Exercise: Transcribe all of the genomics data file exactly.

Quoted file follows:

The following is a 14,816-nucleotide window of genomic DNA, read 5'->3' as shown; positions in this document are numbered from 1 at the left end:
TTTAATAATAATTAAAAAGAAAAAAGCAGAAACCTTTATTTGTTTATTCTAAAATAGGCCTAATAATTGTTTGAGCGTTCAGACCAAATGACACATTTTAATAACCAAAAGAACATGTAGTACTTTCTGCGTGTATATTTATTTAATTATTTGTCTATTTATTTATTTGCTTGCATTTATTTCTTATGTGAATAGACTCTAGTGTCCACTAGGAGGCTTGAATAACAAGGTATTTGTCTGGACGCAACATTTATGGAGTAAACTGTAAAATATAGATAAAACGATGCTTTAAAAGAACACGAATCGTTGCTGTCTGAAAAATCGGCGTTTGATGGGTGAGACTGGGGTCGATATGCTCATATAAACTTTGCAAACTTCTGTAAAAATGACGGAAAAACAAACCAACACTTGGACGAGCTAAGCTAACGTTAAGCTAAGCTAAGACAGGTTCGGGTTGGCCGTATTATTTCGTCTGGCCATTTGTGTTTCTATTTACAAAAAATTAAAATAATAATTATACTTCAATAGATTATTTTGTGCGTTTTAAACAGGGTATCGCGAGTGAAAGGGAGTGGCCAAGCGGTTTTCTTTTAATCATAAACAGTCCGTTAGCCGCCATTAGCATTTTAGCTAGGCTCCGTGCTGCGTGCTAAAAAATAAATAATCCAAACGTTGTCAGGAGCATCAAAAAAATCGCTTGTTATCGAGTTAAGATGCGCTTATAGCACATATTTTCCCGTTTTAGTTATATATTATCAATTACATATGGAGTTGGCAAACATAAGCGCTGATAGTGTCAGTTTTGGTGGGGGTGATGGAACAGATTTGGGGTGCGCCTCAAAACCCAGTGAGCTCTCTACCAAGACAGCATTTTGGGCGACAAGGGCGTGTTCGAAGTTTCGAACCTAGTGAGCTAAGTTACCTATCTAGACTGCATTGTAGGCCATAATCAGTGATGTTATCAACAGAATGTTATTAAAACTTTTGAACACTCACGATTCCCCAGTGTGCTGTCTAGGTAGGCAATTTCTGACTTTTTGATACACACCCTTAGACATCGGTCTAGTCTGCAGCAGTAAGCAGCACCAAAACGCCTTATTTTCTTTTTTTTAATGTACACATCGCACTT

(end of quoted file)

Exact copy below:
The following is a 14,816-nucleotide window of genomic DNA, read 5'->3' as shown; positions in this document are numbered from 1 at the left end:
TTTAATAATAATTAAAAAGAAAAAAGCAGAAACCTTTATTTGTTTATTCTAAAATAGGCCTAATAATTGTTTGAGCGTTCAGACCAAATGACACATTTTAATAACCAAAAGAACATGTAGTACTTTCTGCGTGTATATTTATTTAATTATTTGTCTATTTATTTATTTGCTTGCATTTATTTCTTATGTGAATAGACTCTAGTGTCCACTAGGAGGCTTGAATAACAAGGTATTTGTCTGGACGCAACATTTATGGAGTAAACTGTAAAATATAGATAAAACGATGCTTTAAAAGAACACGAATCGTTGCTGTCTGAAAAATCGGCGTTTGATGGGTGAGACTGGGGTCGATATGCTCATATAAACTTTGCAAACTTCTGTAAAAATGACGGAAAAACAAACCAACACTTGGACGAGCTAAGCTAACGTTAAGCTAAGCTAAGACAGGTTCGGGTTGGCCGTATTATTTCGTCTGGCCATTTGTGTTTCTATTTACAAAAAATTAAAATAATAATTATACTTCAATAGATTATTTTGTGCGTTTTAAACAGGGTATCGCGAGTGAAAGGGAGTGGCCAAGCGGTTTTCTTTTAATCATAAACAGTCCGTTAGCCGCCATTAGCATTTTAGCTAGGCTCCGTGCTGCGTGCTAAAAAATAAATAATCCAAACGTTGTCAGGAGCATCAAAAAAATCGCTTGTTATCGAGTTAAGATGCGCTTATAGCACATATTTTCCCGTTTTAGTTATATATTATCAATTACATATGGAGTTGGCAAACATAAGCGCTGATAGTGTCAGTTTTGGTGGGGGTGATGGAACAGATTTGGGGTGCGCCTCAAAACCCAGTGAGCTCTCTACCAAGACAGCATTTTGGGCGACAAGGGCGTGTTCGAAGTTTCGAACCTAGTGAGCTAAGTTACCTATCTAGACTGCATTGTAGGCCATAATCAGTGATGTTATCAACAGAATGTTATTAAAACTTTTGAACACTCACGATTCCCCAGTGTGCTGTCTAGGTAGGCAATTTCTGACTTTTTGATACACACCCTTAGACATCGGTCTAGTCTGCAGCAGTAAGCAGCACCAAAACGCCTTATTTTCTTTTTTTTAATGTACACATCGCACTT